Large earthquake off Alaska prompts tsunami fears, fleeing

A biker leads a line of cars driving off the Homer Spit at about on Monday, Oct. 19, 2020, in Homer, Alaska after a tsunami evacuation order was issued for low-lying areas in Homer. (Michael Armstrong/Homer News via AP)

The holiday season may look different this year, but those who are traveling are reminded to do so safely. 

That's the message from the Pennsylvania Department of Transportation in regard to helping mitigate the spread of COVID-19 and also reminding drivers the importance of safe driving and seatbelt use. The reminders come ahead of the Thanksgiving weekend and the start of the holiday season.

“We can all do our part to prevent crashes and fatalities by designating a sober driver and always wearing a seat belt,” PennDOT Secretary Yassmin Gramian said. “This holiday season may look a little different, but no matter how far or near you travel, traffic safety is always important.”

The Centers for Disease Control and Prevention advises that staying home is the best way to protect yourself and others from COVID-19. Operation Safe Holiday kicked off on Nov. 16 with the “Click It or Ticket” Thanksgiving enforcement mobilization that will run through Nov.  29.

State police and local law enforcement will be on the lookout to ensure drivers and front-seat passengers are buckled up and that children are secured in properly installed child safety seats.

In Pennsylvania, children under 4 must be properly restrained in approved child safety seats. Children under 2 must be secured in a rear-facing car seat until they outgrow the maximum weight and height limits designated by the manufacturer. Booster seats are required for children ages 4 to 8 to keep them protected in the event of a crash.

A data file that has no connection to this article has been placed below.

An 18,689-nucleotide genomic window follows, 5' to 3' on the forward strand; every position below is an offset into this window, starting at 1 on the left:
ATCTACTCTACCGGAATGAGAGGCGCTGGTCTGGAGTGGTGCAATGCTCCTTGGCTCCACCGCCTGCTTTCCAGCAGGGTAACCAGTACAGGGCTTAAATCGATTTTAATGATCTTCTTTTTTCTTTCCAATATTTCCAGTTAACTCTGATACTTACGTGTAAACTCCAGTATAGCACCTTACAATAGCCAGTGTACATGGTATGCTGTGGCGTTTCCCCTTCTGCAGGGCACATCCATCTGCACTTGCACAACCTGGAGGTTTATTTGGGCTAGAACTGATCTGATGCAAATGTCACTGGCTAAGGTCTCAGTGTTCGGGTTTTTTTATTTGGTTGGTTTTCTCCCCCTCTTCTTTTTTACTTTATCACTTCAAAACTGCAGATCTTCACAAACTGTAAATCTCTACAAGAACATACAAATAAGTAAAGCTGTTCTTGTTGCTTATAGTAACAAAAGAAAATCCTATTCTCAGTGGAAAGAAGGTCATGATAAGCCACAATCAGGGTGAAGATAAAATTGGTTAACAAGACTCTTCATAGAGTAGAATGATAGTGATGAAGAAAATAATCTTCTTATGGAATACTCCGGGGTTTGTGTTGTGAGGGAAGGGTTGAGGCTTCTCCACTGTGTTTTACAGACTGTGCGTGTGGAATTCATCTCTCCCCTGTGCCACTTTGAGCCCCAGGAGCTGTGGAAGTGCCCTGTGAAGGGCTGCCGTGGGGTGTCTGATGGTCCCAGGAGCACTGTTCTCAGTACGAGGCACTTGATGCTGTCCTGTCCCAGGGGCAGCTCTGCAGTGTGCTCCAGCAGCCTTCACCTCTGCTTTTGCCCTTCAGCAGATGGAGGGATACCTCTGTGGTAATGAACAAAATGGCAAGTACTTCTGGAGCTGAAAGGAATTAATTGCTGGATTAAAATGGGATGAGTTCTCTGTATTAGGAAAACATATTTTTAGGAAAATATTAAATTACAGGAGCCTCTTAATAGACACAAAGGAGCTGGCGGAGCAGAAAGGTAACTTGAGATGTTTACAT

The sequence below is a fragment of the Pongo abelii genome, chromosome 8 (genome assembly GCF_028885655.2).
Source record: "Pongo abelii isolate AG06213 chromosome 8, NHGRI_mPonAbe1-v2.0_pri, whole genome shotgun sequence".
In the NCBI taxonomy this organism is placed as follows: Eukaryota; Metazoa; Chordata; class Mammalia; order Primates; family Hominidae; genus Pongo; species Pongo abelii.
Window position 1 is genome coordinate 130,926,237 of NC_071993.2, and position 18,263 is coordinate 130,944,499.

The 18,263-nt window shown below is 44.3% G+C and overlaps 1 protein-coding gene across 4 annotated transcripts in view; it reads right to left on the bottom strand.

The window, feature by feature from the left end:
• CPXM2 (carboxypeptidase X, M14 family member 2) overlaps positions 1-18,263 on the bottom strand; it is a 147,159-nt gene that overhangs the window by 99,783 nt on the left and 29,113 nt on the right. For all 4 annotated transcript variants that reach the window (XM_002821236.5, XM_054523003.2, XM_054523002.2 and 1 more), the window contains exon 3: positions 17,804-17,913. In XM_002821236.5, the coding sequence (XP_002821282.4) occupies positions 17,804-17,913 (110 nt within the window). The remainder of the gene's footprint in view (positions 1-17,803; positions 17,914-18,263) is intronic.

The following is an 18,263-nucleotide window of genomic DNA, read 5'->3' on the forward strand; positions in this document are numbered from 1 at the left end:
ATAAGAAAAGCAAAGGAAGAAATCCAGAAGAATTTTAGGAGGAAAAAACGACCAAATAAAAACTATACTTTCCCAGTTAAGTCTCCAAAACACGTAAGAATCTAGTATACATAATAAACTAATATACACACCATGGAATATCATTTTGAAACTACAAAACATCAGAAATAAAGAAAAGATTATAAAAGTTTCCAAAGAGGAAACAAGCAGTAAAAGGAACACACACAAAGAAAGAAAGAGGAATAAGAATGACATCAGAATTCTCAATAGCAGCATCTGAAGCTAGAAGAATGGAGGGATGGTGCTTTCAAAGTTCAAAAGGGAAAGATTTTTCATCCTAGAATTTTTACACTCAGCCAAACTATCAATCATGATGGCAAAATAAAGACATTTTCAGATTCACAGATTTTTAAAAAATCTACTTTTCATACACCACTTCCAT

Operation Safe Holiday continues with the holiday season impaired driving campaign that begins on Nov. 25, and runs through New Year’s Day. Law enforcement will conduct impaired driving enforcement details, with zero tolerance toward drivers impaired by drugs or alcohol.

According to PennDOT data, there were 1,175 crashes resulting in 31 deaths during the same period in 2019.

 “DUI is a serious crime that puts Pennsylvanians at risk every day, but it is also 100 percent preventable,” said Major Bruce Williams, director of the Pennsylvania State Police Bureau of Patrol. “(The state police) and its local law enforcement partners have zero tolerance toward driving under the influence of drugs or alcohol.”

Drivers are also reminded to obey Pennsylvania’s Move Over Law, which requires drivers to move over or slow down when they encounter an emergency scene, traffic stop, or disabled vehicle. The goal of the Move Over Law is to protect law enforcement, emergency medical providers, and other first responders when responding to crashes.  

Motorists can check conditions on major roads by visiting www.511PA.com. 511PA, which is free and available 24 hours a day and provides traffic delay warnings, weather forecasts, traffic speed information, and access to more than 1,000 traffic cameras. 511PA is also available through a smartphone application for iPhone and Android devices, by calling 5-1-1, or by following regional Twitter alerts accessible on the 511PA website.

The holiday seat belt and impaired driving enforcements are funded through PennDOT’s statewide annual distribution from the National Highway Traffic Safety Administration (NHTSA). For more information on PennDOT’s highway safety efforts visit, www.PennDOT.gov/safety.

 The public can join the discussion on social media using the hashtags #PASafeHoliday and #BeSafePA.

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